Since cows are the most common mammals besides humans, it is not an exaggeration to say that they sometimes disappear from the background of our lives. With large, hollow eyes, slow gait, and generally unhurried attitude, cattle do not earn much credit except for their economic role as a source of meat and dairy products. But the truth is, there are a lot more cows out there than you think. They are intelligent and social animals, and in some parts of the world they are even revered as sacred creatures. Here are 10 facts about cows that will make you appreciate this gentle giant once again.
1. Turkey cattle
Domestic cattle, also known as taurine cattle, are descendants of wild cattle. Aurox, and they were first domesticated in southeastern Turkey about 10,500 years ago. A second subspecies, sometimes called zebu cattle, was later domesticated in India as a separate event for about 7,000 years. Wild aurochs went extinct in 1627 due to overfishing and habitat loss, but their genetics remain in many descendants including buffalo, wild yak, and of course livestock.
2. Cows are called cows and males are called bulls.
In English, there is usually a single word that can be used to refer to both males or females of a species such as a cat or dog. Cow, however, is unique in that there are no singular nouns that refer equally to adult cows or bulls. We have the word “cattle” in the plural. That is, in colloquial usage, cows are often referred to as cows.
3. They are very social animals
Cows prefer to spend time together, and some studies have found that cows have favorite friends and that being away from each other can be stressful. In a study that measures sequestration, heart rate and cortisol levels, researcher Krista McLennan found that cows had lower heart rates and lower cortisol levels when they were with their preferred partner compared to random cows.
In addition to enjoying socializing with fellow cows, they do better when treated well by humans. Researchers have found that if cows are named and treated individually, they will almost always produce.
Add 500 pints of milk per year. Not only are these cows more productive, they are also happier. Increased milk production lowers levels of cortisol, a stress hormone associated with negative emotions.
4. Cows are good at swimming
A cow may not seem to go to the water, but any cowboy can say that a cow can swim. In fact, “swimming cows” across rivers is a traditional technique that has been developed for generations by ranchers and farmers, allowing them to move cattle between pastures or even across the country. Even if farmers don’t herd, the cows walk to ponds and lakes to cool off in the summer and avoid insects.
5. Cow tips are probably not real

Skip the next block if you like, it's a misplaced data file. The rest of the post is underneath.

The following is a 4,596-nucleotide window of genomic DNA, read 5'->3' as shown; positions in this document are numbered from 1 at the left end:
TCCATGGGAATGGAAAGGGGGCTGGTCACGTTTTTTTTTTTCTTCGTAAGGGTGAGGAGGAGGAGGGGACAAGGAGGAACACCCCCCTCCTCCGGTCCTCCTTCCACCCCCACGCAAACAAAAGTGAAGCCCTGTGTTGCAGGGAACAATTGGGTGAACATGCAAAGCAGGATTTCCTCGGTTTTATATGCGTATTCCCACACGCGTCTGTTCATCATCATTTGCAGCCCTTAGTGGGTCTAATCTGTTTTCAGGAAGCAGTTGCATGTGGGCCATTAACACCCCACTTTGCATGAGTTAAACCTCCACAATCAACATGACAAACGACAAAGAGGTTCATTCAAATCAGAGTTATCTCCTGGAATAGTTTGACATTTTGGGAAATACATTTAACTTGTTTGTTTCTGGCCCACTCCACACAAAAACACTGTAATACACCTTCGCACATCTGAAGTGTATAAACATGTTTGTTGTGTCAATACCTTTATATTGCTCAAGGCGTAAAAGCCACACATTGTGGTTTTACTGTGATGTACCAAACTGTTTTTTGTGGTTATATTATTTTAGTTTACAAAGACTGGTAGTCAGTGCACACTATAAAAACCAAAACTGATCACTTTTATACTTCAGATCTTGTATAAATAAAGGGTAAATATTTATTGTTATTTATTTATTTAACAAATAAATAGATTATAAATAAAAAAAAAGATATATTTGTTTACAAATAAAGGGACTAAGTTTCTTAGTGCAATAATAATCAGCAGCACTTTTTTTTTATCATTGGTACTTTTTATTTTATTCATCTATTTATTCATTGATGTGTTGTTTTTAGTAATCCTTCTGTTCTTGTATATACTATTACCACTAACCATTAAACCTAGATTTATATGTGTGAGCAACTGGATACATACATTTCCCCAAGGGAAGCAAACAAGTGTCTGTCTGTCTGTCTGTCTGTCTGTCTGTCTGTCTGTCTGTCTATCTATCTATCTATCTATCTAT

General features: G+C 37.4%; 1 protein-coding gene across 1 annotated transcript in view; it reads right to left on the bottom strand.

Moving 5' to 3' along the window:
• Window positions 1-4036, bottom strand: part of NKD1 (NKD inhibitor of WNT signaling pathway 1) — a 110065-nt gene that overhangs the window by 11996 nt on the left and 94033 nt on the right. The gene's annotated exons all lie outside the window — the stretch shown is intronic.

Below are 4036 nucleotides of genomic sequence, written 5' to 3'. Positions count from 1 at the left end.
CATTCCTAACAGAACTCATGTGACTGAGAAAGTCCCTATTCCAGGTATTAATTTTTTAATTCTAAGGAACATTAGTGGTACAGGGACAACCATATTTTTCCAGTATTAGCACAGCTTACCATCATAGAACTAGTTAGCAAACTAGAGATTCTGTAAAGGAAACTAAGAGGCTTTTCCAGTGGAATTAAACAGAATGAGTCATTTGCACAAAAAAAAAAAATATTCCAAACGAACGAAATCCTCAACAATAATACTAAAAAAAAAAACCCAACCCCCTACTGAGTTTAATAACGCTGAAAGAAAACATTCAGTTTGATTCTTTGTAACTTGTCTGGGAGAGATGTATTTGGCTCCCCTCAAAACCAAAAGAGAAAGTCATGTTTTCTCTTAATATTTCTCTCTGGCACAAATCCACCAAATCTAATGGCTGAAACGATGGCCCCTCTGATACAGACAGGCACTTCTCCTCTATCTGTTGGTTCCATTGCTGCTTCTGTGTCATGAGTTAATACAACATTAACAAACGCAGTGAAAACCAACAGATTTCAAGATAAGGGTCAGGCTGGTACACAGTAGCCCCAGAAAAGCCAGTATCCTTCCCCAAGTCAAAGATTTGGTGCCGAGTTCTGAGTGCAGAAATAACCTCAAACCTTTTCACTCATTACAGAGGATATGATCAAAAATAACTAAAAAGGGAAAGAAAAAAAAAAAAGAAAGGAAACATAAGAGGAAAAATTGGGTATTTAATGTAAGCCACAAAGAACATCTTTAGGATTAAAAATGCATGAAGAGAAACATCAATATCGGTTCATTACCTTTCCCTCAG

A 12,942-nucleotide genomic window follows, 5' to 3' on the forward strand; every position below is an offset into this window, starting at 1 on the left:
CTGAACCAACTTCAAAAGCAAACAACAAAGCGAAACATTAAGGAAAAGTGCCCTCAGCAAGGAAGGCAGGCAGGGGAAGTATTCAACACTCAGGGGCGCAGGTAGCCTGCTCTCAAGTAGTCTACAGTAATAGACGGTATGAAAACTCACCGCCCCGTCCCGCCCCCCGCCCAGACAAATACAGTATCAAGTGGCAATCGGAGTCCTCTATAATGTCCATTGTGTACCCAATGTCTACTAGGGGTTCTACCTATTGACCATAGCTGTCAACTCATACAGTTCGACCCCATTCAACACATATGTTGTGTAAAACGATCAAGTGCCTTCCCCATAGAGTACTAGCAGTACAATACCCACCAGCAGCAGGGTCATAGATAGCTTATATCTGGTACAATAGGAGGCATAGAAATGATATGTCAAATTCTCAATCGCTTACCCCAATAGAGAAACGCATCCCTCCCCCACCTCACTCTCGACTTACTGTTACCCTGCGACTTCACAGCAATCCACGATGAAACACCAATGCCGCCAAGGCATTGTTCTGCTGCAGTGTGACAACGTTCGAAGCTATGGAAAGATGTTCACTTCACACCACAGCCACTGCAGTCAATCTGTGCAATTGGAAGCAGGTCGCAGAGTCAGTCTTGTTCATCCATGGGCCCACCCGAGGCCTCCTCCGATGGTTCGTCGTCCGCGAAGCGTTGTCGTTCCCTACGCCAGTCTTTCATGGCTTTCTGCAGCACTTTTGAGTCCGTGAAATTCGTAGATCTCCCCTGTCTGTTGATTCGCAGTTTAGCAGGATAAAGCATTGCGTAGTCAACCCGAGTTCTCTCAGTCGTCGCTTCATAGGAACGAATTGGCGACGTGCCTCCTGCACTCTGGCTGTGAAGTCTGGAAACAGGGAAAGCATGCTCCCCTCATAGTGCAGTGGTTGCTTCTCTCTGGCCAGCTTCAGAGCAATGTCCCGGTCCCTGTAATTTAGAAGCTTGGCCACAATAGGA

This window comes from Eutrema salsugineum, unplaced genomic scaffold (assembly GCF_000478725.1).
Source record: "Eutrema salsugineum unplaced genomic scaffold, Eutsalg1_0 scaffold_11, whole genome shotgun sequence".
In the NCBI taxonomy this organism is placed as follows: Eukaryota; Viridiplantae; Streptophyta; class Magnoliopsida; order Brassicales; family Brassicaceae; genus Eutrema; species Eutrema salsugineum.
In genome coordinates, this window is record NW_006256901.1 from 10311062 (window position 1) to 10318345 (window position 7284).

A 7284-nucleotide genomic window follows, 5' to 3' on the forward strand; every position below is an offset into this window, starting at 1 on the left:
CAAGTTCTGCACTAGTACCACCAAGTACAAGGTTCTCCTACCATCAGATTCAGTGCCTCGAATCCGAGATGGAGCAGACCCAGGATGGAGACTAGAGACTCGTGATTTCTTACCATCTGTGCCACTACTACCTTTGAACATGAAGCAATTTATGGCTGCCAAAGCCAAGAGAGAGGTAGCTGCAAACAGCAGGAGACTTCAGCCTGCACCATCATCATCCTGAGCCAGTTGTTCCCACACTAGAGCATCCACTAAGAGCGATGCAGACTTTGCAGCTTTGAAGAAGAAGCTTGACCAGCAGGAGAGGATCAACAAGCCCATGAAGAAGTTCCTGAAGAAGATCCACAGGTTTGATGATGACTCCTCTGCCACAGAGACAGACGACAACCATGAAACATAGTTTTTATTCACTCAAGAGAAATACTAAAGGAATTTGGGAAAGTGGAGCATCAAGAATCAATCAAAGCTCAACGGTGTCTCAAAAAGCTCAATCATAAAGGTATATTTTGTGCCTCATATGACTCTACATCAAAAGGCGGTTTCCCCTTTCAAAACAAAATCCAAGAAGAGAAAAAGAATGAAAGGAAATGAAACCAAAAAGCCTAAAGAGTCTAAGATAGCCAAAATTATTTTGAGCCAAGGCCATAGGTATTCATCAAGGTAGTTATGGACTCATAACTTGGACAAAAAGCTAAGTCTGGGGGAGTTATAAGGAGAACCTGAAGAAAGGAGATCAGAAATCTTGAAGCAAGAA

Many swear by the story of turning a cow in the middle of the night, but experts claim that these storytellers are not turning the cow over, but distorting the truth. In 2005, researchers at the University of British Columbia required a force of 2,910 Newtons to tilt a cow, which means it actually takes more force than a human force to push a cow. If you still need more evidence, consider what the experts do when they need to have a cow next to them. use a table
6. Cows Don’t Sleep Much
Cows spend 10 to 12 hours a day lying down, but most of that is resting time, not sleep. In fact, the average cow grows at short intervals of about 4 hours a day, usually throughout the day. Sleep studies have also shown that, just like humans, lack of sleep can affect the health, productivity and behavior of cattle.
It is worth noting that during sleep, cows, unlike horses, do not sleep standing up, but always lie down before going to sleep.
7. They are sacred symbols of Hindu culture
Animals are considered sacred symbols of life, and cattle in Hindu culture often roam freely through the streets, participating in holiday traditions. In some cases, there are laws that protect cattle from harm. The strictest of these is found in the central Indian state of Madhya Pradesh, where killing a cow carries a prison sentence of seven years and politicians guarantee the welfare of the “cow cabinet” animals.
8. One of the biggest contributors to greenhouse gas emissions.
When cows digest food, fermentation produces large amounts of methane. Cows produce between 250 and 500 liters of gas per day, a more powerful greenhouse gas than carbon dioxide. Livestock is responsible for 14.5% of total emissions, and beef and dairy cows exceed all other livestock in methane emissions. With most of the planet’s 1.4 billion cattle raised as livestock, reducing meat and dairy consumption has proven to be an effective way to combat global climate change.
9. They Can’t See Red
The old saying that bulls charge when they see red is not true. Color doesn’t upset them. In fact, cows are colorblind. By human standards, they don’t even have retinal receptors that can process a red hue. To a ferocious bull, a bright red cape looks like a dull yellow-gray. When a matador persuades the bull to charge, it is likely the movement of waving a flag or cape that elicits a reaction, but not the color.
10. Cows have only one stomach — they have 4 compartments.
It is often said that cows have four stomachs, but this is not technically true. Cows actually have one very large stomach and four separate compartments, each performing a different function. This complex digestive system allows cows to better handle the 35-50 pounds of grass and hay they consume each day. Cows produce the cud in the second part of the stomach, called the reticulum. The cud is a sticky substance that cows burp and continue to chew until they are finished eating.